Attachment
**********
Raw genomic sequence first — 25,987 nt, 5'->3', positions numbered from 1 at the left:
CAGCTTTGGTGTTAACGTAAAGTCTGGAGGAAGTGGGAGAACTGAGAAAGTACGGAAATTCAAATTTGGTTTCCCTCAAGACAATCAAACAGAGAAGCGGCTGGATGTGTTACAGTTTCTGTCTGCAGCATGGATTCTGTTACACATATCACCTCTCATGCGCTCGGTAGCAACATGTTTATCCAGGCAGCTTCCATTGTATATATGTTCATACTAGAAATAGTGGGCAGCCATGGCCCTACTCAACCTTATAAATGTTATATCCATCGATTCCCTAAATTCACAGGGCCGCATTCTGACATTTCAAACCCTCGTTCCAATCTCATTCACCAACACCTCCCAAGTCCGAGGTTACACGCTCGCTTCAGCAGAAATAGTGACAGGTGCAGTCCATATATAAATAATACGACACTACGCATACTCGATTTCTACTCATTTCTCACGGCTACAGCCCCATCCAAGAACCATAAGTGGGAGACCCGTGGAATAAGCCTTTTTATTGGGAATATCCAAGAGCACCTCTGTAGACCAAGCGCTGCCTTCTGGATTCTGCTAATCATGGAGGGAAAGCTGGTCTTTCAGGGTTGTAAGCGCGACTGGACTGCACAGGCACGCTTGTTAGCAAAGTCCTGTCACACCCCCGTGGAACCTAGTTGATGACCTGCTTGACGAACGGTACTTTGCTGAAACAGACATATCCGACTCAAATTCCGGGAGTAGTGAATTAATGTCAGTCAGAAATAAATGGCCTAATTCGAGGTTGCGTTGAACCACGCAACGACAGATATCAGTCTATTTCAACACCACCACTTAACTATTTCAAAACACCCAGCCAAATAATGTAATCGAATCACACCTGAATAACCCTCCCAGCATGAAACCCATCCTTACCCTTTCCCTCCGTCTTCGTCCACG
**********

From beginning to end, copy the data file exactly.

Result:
Raw genomic sequence first — 25,987 nt, 5'->3', positions numbered from 1 at the left:
CAGCTTTGGTGTTAACGTAAAGTCTGGAGGAAGTGGGAGAACTGAGAAAGTACGGAAATTCAAATTTGGTTTCCCTCAAGACAATCAAACAGAGAAGCGGCTGGATGTGTTACAGTTTCTGTCTGCAGCATGGATTCTGTTACACATATCACCTCTCATGCGCTCGGTAGCAACATGTTTATCCAGGCAGCTTCCATTGTATATATGTTCATACTAGAAATAGTGGGCAGCCATGGCCCTACTCAACCTTATAAATGTTATATCCATCGATTCCCTAAATTCACAGGGCCGCATTCTGACATTTCAAACCCTCGTTCCAATCTCATTCACCAACACCTCCCAAGTCCGAGGTTACACGCTCGCTTCAGCAGAAATAGTGACAGGTGCAGTCCATATATAAATAATACGACACTACGCATACTCGATTTCTACTCATTTCTCACGGCTACAGCCCCATCCAAGAACCATAAGTGGGAGACCCGTGGAATAAGCCTTTTTATTGGGAATATCCAAGAGCACCTCTGTAGACCAAGCGCTGCCTTCTGGATTCTGCTAATCATGGAGGGAAAGCTGGTCTTTCAGGGTTGTAAGCGCGACTGGACTGCACAGGCACGCTTGTTAGCAAAGTCCTGTCACACCCCCGTGGAACCTAGTTGATGACCTGCTTGACGAACGGTACTTTGCTGAAACAGACATATCCGACTCAAATTCCGGGAGTAGTGAATTAATGTCAGTCAGAAATAAATGGCCTAATTCGAGGTTGCGTTGAACCACGCAACGACAGATATCAGTCTATTTCAACACCACCACTTAACTATTTCAAAACACCCAGCCAAATAATGTAATCGAATCACACCTGAATAACCCTCCCAGCATGAAACCCATCCTTACCCTTTCCCTCCGTCTTCGTCCACG